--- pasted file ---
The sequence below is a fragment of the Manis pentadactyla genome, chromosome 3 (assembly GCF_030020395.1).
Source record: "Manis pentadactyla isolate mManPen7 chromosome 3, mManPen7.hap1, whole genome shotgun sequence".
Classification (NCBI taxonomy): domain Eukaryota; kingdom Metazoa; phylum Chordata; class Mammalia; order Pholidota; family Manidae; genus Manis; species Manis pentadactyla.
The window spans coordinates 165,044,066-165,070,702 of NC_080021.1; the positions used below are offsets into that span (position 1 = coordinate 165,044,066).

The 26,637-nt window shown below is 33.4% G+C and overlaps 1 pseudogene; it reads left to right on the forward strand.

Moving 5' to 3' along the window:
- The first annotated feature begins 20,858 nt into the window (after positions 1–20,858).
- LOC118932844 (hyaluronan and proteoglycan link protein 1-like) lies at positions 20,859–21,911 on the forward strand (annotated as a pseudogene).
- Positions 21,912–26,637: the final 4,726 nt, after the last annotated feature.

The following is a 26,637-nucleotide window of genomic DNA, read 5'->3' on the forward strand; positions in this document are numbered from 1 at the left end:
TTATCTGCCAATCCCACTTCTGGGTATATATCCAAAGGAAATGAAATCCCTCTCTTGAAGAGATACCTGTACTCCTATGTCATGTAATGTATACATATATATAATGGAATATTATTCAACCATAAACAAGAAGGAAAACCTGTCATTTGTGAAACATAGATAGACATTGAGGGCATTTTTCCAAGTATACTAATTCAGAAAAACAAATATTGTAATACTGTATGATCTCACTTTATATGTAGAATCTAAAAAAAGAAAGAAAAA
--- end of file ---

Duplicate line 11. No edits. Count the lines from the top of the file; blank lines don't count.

TTATCTGCCAATCCCACTTCTGGGTATATATCCAAAGGAAATGAAATCCCTCTCTTGAAGAGATACCTGTACTCCTATGTCATGTAATGTATACATATATATAATGGAATATTATTCAACCATAAACAAGAAGGAAAACCTGTCATTTGTGAAACATAGATAGACATTGAGGGCATTTTTCCAAGTATACTAATTCAGAAAAACAAATATTGTAATACTGTATGATCTCACTTTATATGTAGAATCTAAAAAAAGAAAGAAAAA